- Take one day where you weigh your baby before and after every feeding using a scale like this. Subtract the before weight from the after weight to determine how much your baby ate. At the end of the day, total the baby’s intake from all the feedings and plug it into the above formula!
- Pump and bottle feed your baby for 24 hours and then multiply the number of ounces you pump by 20.
Does pumping burn the same amount of calories as nursing?
If you produce the same amount of breast milk pumping as you do nursing, then yes.
Say you’re nursing your baby and she nurses like a champ, but your body doesn’t respond well to the pump and you don’t pump much milk when you’re at work. You would burn fewer calories at those pumping sessions than you would if you were nursing then, because you are producing less milk.
On the other hand, say you’re exclusively pumping and have a large oversupply. You’re burning MORE calories that you would if you if you were nursing, because you’re producing way more milk than your baby would otherwise eat.
One last thought
Having a baby is a big deal for your body, and you are beautiful just the way you are.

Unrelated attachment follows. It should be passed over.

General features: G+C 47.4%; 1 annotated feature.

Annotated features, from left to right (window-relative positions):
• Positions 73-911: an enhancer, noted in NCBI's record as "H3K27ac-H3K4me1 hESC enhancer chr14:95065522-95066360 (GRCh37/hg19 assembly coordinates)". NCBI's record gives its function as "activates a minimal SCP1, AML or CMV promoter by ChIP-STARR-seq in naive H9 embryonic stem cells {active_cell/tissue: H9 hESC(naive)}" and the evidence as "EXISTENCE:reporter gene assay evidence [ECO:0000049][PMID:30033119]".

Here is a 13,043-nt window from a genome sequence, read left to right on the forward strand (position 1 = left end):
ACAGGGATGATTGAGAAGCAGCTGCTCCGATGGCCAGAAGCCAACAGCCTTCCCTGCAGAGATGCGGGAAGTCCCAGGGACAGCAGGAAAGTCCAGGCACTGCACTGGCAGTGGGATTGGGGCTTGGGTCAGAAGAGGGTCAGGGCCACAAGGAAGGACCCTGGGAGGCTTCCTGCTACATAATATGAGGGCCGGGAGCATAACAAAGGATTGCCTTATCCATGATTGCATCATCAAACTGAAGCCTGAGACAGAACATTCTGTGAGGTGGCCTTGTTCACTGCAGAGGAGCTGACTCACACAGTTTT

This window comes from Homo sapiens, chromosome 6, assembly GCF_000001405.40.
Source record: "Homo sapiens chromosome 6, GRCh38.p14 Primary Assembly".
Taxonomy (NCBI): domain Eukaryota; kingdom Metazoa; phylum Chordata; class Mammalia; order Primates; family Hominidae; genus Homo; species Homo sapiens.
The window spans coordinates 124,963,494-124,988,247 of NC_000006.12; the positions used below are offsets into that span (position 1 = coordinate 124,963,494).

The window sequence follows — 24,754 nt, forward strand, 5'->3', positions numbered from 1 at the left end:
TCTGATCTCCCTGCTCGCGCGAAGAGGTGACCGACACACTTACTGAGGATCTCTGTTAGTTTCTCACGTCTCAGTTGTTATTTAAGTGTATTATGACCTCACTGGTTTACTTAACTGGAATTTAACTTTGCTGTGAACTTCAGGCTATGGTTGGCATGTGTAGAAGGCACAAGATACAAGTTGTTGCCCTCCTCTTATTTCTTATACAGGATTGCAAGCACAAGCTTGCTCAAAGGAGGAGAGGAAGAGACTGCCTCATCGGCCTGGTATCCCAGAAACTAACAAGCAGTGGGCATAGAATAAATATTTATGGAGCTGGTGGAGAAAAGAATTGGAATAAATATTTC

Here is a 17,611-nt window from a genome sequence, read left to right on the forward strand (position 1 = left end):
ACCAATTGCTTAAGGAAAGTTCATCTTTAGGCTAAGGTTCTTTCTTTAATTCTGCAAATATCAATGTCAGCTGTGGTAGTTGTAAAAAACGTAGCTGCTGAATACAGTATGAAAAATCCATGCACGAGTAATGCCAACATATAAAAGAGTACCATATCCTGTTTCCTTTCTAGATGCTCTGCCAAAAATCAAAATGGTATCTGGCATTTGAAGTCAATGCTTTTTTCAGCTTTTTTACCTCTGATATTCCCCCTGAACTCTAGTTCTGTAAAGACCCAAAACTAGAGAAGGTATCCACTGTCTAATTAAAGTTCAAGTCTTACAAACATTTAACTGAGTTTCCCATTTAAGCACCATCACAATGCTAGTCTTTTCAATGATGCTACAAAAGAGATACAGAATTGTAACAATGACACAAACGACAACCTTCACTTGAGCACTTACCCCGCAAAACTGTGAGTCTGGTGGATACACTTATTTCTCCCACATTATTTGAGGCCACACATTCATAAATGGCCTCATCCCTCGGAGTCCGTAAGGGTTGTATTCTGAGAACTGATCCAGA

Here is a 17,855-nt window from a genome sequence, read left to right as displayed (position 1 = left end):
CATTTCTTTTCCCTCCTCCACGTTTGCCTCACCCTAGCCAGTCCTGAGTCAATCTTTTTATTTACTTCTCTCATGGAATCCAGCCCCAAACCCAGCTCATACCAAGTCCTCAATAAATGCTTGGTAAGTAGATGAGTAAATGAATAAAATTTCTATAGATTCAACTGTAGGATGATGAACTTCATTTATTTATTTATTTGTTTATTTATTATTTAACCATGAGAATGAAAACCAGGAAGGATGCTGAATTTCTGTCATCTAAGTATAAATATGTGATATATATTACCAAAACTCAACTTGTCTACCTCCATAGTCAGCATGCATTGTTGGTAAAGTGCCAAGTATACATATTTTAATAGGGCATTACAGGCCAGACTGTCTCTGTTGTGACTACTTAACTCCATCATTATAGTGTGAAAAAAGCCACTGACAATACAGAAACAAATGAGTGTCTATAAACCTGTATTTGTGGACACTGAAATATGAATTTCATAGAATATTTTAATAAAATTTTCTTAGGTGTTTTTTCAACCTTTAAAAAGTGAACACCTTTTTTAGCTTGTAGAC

I wrote this post not to encourage new parents to lose the baby weight, but because if you want to understand how breastfeeding and calories work, you deserve better information than a vague, one-size-fits-all number.
Hopefully this helps answer any questions you have about how many extra calories you burn while breastfeeding! Let me know if you have any questions in the comments.References
- Bonyata, Kelly, IBCLC. “Do breastfeeding mothers need extra calories or fluids?” https://kellymom.com/nutrition/mothers-diet/mom-calories-fluids/
- Lovelady, Cheryl A., et. al. “The Effect of Weight Loss in Overweight, Lactating Women on the Growth of Their Infants.” https://www.nejm.org/doi/full/10.1056/NEJM200002173420701#t=articleBackground
- O’Connor, Anahad. “How Sleep Loss Adds to Weight Gain” https://well.blogs.nytimes.com/2013/08/06/how-sleep-loss-adds-to-weight-gain/?_php=true&_type=blogs&_r=0
- Ruani, Alejanda. “The No. 1 Lazy-Proof Strategy to Lose Weight” https://www.huffingtonpost.com/alejandra-ruani-/sleep-weight-loss_b_4755013.html